What Is Net Neutrality?- NewBase

NewBase

Promotion


Bookmark and Share

What Is Net Neutrality?


Net Neutrality is a principle that states that Internet service providers must treat all data on the Internet the same, and that ISPs cannot block, slow down or apply extra charges for specific websites and content.

In February 2015, after months of political disputes, the Federal Communications Commission (FCC) of the United States has established the reclassification of Internet Service Providers as "common carriers". A common carrier must provide service to the general public without discrimination in order to guarantee "public convenience and necessity." The internet became a public service and the regulation established that access to all websites, platforms and information should be equal.

Net Neutrality has made it possible for smaller companies and start-ups to compete on the free market. Many of the platforms we use today for ecommerce and social media have had the opportunity to thrive because of this order.

The FCC will vote on Thursday December 14th to repeal this regulation, thus ending the restrictions on internet providers that required them to treat all web traffic equally.

There are many implications to the repeal and of course, there are advocates of Net Neutrality and those lobbying for its repeal.

The implications of this are many and of course opinions are divided.

On one side, the big telecommunications companies maintain that by entering a deregulated and less restricted system they will be able to make their businesses more profitable, and invest to expand their network infrastructure to reach more of the population. As of today, most areas in the United States are only reached by 1 or 2 service providers giving the consumer very little choice and de facto creating local monopolies.

On the other hand, there are many implications for the information and advertising industries.

Without Net Neutrality ISPs will be able to regulate access to specific sites, as long as they notify the user. They can block or slow down access to specific media outlets or apply premium pricing options to access content, for example social media, video streaming and ecommerce platforms.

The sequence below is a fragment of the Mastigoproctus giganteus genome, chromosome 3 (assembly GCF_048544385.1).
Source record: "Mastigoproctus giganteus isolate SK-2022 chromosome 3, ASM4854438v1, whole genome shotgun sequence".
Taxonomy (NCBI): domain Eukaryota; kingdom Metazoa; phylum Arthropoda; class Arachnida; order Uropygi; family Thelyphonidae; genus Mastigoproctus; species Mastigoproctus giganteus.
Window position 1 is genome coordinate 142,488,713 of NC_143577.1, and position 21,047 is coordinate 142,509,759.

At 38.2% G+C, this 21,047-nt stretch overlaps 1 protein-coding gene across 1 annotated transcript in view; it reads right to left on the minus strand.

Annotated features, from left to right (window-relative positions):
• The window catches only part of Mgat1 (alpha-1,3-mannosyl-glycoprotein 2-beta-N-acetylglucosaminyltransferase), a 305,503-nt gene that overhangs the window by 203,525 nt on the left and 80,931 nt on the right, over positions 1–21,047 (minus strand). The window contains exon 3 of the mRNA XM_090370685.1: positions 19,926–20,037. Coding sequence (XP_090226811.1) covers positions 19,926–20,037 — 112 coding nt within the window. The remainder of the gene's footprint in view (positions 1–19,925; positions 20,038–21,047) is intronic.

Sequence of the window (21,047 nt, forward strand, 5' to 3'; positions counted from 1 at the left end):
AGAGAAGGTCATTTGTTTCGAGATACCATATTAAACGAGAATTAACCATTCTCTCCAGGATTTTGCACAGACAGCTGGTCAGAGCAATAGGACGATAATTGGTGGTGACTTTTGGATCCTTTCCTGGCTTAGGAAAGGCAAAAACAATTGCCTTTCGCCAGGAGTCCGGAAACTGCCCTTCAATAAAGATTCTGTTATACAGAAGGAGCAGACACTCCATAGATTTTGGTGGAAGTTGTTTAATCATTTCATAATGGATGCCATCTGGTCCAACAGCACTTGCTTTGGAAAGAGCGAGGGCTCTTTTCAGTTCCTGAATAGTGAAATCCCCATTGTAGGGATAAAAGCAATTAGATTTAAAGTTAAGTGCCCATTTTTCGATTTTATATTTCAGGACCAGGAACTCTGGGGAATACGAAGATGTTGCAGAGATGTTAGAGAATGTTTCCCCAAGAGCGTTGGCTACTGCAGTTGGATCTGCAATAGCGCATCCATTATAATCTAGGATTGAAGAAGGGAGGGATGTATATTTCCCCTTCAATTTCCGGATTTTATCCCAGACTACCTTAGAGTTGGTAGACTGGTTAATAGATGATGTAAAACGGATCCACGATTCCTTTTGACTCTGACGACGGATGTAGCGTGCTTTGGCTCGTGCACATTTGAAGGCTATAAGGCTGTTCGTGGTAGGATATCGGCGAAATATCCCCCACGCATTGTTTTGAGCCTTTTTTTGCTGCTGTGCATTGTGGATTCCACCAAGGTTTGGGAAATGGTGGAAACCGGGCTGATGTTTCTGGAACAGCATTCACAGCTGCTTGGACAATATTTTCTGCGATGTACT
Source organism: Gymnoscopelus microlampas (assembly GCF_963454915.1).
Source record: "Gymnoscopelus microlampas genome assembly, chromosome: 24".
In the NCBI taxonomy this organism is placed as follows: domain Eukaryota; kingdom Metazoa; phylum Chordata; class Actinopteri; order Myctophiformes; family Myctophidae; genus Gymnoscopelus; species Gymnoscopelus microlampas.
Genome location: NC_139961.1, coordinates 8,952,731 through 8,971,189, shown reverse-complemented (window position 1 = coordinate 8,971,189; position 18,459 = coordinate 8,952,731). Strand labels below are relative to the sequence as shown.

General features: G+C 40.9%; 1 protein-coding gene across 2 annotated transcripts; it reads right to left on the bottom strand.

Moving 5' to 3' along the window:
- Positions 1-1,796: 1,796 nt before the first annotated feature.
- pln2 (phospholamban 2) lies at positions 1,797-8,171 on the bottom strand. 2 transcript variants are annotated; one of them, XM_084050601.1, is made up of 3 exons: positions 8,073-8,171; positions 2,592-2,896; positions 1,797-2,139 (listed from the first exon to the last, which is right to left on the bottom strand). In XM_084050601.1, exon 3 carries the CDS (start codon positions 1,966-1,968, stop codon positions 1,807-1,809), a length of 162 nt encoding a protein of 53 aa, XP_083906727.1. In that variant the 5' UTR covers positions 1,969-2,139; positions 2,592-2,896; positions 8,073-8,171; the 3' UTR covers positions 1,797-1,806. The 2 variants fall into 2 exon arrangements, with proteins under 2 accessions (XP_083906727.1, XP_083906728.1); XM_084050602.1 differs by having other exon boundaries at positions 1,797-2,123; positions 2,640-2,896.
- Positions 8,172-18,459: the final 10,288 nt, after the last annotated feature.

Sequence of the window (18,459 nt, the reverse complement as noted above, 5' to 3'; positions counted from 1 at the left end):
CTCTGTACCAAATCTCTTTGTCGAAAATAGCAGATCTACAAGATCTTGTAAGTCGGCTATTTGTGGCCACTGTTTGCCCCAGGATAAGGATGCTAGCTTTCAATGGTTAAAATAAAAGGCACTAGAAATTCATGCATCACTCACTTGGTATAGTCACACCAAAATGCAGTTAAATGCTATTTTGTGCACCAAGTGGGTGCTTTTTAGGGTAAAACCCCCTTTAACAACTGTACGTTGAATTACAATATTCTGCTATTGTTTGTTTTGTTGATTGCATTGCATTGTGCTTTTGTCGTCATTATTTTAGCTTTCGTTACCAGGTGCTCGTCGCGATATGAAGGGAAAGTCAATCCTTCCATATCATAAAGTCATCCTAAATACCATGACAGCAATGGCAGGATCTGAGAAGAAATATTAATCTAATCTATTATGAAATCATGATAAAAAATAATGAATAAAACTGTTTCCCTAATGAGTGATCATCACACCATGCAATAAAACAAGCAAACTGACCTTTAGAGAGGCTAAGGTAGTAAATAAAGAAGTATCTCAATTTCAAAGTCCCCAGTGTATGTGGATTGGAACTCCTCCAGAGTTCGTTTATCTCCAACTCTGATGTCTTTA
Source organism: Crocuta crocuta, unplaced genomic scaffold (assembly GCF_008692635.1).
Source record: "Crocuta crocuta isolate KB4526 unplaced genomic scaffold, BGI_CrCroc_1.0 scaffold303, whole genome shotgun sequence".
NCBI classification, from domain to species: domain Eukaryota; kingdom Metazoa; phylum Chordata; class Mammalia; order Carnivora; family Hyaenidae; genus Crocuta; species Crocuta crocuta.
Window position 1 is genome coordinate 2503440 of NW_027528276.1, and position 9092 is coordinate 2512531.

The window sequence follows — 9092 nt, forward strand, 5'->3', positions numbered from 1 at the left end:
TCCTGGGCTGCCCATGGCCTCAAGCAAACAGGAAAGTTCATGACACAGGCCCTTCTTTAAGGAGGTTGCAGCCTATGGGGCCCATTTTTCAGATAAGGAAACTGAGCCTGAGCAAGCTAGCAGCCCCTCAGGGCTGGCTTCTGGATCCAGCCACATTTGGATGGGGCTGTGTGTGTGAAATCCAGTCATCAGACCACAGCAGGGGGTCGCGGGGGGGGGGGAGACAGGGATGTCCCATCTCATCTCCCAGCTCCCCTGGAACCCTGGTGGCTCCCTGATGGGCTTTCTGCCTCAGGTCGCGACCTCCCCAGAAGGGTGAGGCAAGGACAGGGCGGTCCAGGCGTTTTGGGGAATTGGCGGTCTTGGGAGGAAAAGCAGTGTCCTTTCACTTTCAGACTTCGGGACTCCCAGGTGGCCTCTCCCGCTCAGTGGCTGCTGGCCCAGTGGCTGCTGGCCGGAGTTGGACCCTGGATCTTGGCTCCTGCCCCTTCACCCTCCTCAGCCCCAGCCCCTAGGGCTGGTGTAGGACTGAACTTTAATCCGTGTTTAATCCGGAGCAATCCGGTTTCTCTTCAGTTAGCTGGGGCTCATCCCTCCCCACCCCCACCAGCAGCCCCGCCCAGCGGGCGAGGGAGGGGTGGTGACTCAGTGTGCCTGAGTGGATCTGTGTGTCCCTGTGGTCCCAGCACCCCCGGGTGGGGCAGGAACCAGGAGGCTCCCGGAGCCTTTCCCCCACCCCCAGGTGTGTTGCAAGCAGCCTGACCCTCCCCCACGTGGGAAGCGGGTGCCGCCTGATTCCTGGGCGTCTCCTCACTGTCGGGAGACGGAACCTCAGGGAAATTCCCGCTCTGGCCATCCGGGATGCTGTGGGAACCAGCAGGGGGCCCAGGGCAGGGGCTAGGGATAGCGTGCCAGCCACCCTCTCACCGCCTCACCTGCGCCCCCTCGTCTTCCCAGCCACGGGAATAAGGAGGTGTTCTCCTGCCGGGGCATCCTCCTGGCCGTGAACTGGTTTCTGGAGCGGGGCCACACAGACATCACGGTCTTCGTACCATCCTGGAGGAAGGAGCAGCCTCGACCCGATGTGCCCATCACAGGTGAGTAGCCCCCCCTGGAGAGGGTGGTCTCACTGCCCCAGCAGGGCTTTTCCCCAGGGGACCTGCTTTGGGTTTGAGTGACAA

Our industry operates on the possibility to reach audiences with the same speed and ease all across the internet, but this might change.

It is especially likely that sites that distribute video content will be hit particularly hard by the change in regulation, being the nature of their product dependent on bandwidth and connection speed. This would of course also affect video advertising.

As far as content is concerned, ISPs will be also able to put premiums on specific content and websites, making it more and more difficult for independent media outlets to bear the costs of the service, possibly undermining their existence. This would likely also bring an increase in cost of advertising, creating a domino effect on the industry.

The 2015 FCC order established that ISPs could not operate as gatekeepers, or influence the way content is consumed online by favouring one outlet or the other, if it gets repealed they could make the platforms of those that can afford premiums more easily available than that of their competition.

With Net Neutrality, as users, we have the freedom to choose what we see first, how we consume media and entertainment online and this has guaranteed that websites can grow based on merit as their audiences grow, not based on their financial status.

As we wait for the final vote tomorrow the industry braces for the consequences. However the scenario might change, we trust that the media and advertising industry will evolve and adapt to make the best of the situation.

Giorgia Fantini - Copyright 2017 NewBase